Aviators Eject Safely As Aircraft Crashes On Air Base In Guam
A stealth bomber with two pilots on board experienced problems and lost power over Guam on Saturday, but both pilots managed to make it to safety.Â The B-2 bomber crashed on the Air Base in Guam, but both of the pilots that were on board were able to eject and parachute safely to earth.
Both of the pilots involved are in good condition and safe, according to the Air Force.
This was the first reported crash of the B-2 bomber since it went into service in the 1980â€™s, according to Captain Sheila Johnson.Â Johnson is a spokeswoman for the Air Force at Langley AB in Virginia.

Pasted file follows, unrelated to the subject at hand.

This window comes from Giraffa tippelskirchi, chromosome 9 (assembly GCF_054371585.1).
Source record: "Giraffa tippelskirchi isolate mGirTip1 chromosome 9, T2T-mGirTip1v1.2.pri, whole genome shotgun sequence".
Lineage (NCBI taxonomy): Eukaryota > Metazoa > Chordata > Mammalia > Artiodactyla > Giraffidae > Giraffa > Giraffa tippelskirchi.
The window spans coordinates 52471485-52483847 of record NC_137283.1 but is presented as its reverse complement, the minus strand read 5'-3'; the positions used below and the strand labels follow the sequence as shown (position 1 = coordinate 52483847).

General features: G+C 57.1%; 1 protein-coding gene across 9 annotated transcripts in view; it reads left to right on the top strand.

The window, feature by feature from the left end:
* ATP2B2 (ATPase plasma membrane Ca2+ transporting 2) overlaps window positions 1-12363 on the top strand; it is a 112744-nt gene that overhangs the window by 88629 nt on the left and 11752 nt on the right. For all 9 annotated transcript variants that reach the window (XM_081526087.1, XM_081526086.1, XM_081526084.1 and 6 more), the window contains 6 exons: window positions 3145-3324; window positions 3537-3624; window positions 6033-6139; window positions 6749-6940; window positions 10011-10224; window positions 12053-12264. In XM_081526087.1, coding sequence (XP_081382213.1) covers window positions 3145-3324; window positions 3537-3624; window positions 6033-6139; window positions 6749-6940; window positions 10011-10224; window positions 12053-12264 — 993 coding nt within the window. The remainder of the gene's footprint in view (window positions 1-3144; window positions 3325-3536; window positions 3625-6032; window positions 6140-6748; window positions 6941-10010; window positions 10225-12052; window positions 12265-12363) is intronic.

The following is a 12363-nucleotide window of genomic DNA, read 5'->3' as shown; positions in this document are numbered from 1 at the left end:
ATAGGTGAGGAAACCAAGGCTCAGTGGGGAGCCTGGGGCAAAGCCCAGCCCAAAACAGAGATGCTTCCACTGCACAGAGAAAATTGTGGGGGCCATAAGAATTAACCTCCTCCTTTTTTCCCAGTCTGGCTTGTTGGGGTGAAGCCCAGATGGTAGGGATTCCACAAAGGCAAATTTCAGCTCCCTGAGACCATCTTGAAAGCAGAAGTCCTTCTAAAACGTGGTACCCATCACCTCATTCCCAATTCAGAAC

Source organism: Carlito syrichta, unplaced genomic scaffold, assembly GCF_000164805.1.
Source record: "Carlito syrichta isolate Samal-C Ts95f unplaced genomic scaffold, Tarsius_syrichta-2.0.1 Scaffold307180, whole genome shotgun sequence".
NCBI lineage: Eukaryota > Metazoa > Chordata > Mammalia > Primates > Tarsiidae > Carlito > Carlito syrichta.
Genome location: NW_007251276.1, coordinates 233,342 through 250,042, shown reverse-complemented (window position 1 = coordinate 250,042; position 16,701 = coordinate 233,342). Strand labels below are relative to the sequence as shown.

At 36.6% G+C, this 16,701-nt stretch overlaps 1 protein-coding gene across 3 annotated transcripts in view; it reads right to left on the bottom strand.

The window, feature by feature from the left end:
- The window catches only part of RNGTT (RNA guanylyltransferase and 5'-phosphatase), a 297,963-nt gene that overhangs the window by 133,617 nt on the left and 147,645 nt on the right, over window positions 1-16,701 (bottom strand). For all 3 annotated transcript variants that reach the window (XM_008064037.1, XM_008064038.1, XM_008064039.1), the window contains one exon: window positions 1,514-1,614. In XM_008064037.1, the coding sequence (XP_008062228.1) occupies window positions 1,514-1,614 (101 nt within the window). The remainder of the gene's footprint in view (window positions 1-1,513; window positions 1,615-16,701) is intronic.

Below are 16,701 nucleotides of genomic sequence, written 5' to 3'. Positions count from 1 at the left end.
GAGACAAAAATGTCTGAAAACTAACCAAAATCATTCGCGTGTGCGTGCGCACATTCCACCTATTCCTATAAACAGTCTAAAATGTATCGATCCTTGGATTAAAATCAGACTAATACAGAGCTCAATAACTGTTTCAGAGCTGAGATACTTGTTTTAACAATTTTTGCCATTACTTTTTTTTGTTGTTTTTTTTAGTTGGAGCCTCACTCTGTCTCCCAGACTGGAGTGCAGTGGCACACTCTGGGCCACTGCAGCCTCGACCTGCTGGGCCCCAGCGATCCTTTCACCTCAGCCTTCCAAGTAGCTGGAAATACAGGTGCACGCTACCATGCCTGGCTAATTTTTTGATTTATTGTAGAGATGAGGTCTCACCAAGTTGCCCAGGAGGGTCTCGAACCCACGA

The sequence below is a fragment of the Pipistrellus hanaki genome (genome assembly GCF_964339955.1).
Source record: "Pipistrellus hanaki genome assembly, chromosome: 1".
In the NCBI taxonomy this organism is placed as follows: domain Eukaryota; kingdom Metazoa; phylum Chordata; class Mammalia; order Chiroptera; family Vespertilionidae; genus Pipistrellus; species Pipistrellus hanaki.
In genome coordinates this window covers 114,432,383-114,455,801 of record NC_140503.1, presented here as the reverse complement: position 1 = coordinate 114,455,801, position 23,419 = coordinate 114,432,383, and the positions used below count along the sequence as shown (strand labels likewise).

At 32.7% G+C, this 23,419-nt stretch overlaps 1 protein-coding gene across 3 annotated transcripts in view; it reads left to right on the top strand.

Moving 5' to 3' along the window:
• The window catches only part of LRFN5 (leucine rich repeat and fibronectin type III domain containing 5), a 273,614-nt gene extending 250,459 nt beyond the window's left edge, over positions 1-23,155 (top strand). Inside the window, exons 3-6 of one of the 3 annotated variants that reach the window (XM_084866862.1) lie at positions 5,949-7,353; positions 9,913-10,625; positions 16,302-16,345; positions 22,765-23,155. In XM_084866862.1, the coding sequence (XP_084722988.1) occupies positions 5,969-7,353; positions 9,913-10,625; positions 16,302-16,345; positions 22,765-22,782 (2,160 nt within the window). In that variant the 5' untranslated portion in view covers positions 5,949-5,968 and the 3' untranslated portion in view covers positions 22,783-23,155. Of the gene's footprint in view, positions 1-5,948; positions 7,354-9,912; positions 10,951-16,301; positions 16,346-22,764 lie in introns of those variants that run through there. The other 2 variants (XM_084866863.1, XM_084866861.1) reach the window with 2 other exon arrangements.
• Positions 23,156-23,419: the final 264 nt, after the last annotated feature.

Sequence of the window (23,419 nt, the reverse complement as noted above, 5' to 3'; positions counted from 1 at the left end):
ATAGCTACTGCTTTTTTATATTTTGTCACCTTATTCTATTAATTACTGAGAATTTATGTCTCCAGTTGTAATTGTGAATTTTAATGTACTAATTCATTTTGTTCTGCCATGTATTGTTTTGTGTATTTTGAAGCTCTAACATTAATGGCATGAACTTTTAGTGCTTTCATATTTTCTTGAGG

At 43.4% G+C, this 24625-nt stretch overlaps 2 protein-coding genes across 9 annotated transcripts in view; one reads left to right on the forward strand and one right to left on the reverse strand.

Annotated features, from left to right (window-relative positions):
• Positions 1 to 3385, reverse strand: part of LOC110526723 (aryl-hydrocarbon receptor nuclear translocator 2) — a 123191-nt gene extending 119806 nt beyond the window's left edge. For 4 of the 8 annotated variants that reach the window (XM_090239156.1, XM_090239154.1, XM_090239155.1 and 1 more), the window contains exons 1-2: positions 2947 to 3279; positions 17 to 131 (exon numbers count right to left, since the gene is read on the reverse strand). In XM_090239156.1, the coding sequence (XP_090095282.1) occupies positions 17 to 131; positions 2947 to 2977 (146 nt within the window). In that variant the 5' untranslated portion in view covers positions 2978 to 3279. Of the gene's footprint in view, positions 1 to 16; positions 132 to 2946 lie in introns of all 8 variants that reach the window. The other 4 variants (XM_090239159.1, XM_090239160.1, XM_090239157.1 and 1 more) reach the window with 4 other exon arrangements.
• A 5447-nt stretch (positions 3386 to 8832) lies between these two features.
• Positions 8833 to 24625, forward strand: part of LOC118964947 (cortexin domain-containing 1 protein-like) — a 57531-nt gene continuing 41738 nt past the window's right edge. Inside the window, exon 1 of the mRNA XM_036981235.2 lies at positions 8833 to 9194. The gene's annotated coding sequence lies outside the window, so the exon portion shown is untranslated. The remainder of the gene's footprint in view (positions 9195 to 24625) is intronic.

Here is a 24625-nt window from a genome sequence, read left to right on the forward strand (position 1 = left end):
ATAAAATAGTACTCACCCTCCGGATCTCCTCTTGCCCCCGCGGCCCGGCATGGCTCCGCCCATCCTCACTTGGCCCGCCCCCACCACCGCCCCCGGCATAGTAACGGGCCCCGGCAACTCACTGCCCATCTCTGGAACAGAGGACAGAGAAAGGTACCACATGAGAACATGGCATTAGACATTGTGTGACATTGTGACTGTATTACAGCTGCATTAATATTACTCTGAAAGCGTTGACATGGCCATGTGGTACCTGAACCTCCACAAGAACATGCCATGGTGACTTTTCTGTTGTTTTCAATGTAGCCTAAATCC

The wreckage and thick black smoke from the Crash at Andersen Air Base on Guam could be seen from miles away.Â The proper channels will investigate the crash; a board of Air Force Officers will also investigate the crash.Â In all there are about twenty-one bombers in the B-2 fleet, and they are all based at Whiteman Air Base located in Missouri.
Several bombers at a time have been rotated through Guam, to help support the effort in the Middle East.Â The first time that the B-2 bomber was seen by the general public was in 1998.
The cost of a B-2 bomber is about $1.2 billion dollars.Â This is the first report of a B-2 bomber crashing since the 1980s, when if first became public.Â A few bombers have been rotating through the Guam Air Base en route to support roles in the fighting in the Middle East.